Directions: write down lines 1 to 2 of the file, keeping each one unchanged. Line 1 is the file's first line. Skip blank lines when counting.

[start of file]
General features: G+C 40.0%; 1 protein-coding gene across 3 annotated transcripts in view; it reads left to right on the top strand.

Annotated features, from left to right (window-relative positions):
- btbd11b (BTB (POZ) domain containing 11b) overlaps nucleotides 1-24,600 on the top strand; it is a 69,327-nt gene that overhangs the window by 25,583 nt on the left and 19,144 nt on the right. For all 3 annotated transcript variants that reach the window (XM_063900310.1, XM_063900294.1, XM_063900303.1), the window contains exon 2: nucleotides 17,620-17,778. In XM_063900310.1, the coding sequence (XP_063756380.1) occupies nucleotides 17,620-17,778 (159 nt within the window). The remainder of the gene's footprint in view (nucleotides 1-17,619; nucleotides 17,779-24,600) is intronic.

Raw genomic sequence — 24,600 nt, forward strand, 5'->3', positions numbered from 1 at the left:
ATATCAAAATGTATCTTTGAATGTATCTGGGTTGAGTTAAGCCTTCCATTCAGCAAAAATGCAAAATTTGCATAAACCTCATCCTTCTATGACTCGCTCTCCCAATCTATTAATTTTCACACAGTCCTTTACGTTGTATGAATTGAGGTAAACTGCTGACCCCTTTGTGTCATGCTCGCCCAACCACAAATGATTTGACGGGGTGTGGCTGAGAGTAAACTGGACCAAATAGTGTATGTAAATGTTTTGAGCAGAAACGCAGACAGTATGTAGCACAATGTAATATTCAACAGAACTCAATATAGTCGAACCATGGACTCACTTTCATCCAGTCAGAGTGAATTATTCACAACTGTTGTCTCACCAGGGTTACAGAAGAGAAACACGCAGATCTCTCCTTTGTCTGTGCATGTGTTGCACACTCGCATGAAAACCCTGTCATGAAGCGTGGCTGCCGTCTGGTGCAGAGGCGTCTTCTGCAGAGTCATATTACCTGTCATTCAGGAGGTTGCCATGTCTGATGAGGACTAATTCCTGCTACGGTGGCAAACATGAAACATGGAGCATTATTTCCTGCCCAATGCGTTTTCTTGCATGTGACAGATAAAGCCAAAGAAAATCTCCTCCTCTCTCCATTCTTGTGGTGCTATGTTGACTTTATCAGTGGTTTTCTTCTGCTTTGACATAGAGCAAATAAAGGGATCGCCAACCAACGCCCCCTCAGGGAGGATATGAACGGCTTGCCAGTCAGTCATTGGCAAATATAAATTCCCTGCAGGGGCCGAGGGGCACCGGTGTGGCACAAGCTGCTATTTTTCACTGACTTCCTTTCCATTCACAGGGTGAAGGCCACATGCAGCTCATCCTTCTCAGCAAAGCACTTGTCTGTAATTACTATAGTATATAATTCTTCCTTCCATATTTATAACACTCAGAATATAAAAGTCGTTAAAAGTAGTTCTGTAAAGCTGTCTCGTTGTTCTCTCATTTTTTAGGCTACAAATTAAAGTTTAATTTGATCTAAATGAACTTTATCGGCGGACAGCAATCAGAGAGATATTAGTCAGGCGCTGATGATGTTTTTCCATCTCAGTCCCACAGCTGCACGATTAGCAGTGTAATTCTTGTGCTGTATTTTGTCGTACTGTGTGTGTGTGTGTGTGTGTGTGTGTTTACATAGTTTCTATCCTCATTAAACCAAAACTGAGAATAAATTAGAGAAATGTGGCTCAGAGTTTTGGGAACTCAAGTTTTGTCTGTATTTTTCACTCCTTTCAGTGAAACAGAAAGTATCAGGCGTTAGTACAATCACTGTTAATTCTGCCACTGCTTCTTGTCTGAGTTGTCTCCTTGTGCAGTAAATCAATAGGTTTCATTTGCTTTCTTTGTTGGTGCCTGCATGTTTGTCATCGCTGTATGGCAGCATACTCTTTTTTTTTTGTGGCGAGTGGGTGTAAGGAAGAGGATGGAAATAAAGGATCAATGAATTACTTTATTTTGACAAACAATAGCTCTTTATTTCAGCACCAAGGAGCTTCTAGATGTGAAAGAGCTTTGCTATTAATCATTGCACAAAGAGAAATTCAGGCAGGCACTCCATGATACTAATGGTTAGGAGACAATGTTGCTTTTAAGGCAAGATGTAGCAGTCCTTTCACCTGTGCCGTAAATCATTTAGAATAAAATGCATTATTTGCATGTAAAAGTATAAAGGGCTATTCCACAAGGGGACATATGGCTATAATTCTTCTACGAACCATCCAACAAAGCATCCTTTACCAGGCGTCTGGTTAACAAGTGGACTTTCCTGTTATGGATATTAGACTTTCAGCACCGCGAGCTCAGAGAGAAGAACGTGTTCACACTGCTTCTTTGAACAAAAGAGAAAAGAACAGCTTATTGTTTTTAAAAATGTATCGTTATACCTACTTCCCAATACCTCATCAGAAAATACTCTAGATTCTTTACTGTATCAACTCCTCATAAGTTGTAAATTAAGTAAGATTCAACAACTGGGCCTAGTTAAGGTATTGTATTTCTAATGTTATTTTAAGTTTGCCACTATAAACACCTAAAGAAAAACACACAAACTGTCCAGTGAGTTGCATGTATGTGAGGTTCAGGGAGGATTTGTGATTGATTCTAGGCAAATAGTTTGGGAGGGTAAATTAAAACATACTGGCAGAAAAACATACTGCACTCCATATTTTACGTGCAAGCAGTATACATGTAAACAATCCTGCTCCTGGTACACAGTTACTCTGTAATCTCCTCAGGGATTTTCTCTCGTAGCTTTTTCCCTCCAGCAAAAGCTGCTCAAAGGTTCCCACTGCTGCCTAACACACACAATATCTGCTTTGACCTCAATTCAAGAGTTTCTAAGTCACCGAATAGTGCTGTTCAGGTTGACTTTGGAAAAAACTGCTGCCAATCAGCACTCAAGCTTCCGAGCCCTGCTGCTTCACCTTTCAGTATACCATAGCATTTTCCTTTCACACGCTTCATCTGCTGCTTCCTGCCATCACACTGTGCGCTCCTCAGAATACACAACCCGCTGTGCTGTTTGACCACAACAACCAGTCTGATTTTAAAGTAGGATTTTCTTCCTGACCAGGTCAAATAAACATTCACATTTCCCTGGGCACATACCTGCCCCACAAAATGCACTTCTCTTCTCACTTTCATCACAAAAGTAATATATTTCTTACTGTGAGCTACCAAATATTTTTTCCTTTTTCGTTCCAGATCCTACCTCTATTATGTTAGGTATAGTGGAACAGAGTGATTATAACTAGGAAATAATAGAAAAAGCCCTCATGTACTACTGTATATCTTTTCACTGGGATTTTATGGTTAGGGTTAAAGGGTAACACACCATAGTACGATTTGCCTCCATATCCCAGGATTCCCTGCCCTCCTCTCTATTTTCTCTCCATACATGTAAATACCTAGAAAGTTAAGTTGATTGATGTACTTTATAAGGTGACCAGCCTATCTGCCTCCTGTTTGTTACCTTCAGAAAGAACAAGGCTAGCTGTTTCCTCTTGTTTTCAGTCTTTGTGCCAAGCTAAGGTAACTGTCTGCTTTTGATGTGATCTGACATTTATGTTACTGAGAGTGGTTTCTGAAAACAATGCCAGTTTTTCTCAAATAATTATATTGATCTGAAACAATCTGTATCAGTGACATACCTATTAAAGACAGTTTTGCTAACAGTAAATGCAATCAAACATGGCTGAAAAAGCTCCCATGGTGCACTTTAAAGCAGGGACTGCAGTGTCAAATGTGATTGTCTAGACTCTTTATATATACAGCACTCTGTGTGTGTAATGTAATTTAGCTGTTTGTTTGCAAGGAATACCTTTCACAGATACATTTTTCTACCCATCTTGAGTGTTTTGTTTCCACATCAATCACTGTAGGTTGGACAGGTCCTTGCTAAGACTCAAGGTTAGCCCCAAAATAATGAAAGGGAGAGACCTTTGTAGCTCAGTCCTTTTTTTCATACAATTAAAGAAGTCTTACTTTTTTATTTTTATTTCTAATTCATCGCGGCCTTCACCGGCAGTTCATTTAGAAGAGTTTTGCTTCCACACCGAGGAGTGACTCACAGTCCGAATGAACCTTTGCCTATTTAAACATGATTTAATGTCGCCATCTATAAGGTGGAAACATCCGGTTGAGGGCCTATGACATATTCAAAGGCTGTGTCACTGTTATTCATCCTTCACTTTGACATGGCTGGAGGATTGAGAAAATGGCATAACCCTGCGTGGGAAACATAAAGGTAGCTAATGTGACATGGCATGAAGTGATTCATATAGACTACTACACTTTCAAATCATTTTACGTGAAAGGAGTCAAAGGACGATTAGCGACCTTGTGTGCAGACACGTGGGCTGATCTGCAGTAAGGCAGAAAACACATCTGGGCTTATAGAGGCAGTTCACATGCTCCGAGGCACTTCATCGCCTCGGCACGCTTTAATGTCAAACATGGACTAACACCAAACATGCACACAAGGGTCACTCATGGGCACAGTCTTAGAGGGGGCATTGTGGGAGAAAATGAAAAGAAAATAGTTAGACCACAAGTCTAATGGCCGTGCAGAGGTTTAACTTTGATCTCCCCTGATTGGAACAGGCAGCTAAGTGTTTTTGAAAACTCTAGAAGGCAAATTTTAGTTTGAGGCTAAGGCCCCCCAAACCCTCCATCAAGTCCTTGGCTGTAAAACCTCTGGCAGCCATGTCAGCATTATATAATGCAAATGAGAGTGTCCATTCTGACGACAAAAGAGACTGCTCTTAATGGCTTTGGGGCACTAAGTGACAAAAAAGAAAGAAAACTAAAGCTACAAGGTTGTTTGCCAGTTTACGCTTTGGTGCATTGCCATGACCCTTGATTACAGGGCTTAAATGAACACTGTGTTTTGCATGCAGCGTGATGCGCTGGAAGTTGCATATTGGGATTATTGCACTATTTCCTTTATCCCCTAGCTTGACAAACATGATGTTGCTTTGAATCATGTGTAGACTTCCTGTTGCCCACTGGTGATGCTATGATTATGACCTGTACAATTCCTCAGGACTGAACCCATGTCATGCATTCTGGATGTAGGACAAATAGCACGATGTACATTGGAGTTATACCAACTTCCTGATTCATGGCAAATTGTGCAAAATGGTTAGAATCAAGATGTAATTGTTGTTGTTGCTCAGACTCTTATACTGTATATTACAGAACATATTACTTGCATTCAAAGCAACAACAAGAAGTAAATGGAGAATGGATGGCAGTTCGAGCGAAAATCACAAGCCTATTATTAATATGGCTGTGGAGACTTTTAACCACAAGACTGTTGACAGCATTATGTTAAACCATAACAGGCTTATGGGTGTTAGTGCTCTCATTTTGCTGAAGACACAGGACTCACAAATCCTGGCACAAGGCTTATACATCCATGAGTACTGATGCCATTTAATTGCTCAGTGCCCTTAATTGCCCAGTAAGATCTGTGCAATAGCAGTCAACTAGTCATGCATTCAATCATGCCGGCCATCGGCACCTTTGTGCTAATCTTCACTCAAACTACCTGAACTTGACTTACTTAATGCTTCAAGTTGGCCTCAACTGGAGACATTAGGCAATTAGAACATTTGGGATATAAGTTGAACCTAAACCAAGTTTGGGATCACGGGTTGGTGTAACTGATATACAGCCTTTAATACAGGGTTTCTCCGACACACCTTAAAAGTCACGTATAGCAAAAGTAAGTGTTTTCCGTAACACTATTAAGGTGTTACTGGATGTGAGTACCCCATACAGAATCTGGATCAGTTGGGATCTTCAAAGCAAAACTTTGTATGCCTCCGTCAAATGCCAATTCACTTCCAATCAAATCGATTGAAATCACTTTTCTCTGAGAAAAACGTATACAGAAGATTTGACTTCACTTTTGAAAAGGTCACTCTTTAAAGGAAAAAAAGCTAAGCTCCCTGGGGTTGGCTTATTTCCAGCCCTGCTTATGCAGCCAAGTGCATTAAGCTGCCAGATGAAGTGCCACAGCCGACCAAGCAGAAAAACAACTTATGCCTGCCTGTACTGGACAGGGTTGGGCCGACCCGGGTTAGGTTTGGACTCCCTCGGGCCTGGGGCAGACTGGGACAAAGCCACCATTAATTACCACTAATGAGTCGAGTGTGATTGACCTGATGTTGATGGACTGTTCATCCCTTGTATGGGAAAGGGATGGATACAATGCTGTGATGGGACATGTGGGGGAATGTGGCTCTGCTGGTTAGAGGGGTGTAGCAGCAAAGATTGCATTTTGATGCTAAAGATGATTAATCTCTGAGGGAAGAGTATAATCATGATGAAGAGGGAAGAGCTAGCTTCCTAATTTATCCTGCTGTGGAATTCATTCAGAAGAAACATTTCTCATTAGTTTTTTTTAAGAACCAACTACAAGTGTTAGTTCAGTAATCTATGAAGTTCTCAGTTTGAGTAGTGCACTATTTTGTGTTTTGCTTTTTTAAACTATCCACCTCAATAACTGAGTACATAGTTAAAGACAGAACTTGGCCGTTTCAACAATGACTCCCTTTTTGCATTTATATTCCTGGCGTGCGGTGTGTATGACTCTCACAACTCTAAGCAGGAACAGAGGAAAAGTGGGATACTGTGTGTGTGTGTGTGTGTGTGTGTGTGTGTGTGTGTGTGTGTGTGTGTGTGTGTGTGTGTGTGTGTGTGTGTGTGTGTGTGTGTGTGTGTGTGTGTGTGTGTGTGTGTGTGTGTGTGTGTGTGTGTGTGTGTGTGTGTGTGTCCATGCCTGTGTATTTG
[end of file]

General features: G+C 40.0%; 1 protein-coding gene across 3 annotated transcripts in view; it reads left to right on the top strand.

Annotated features, from left to right (window-relative positions):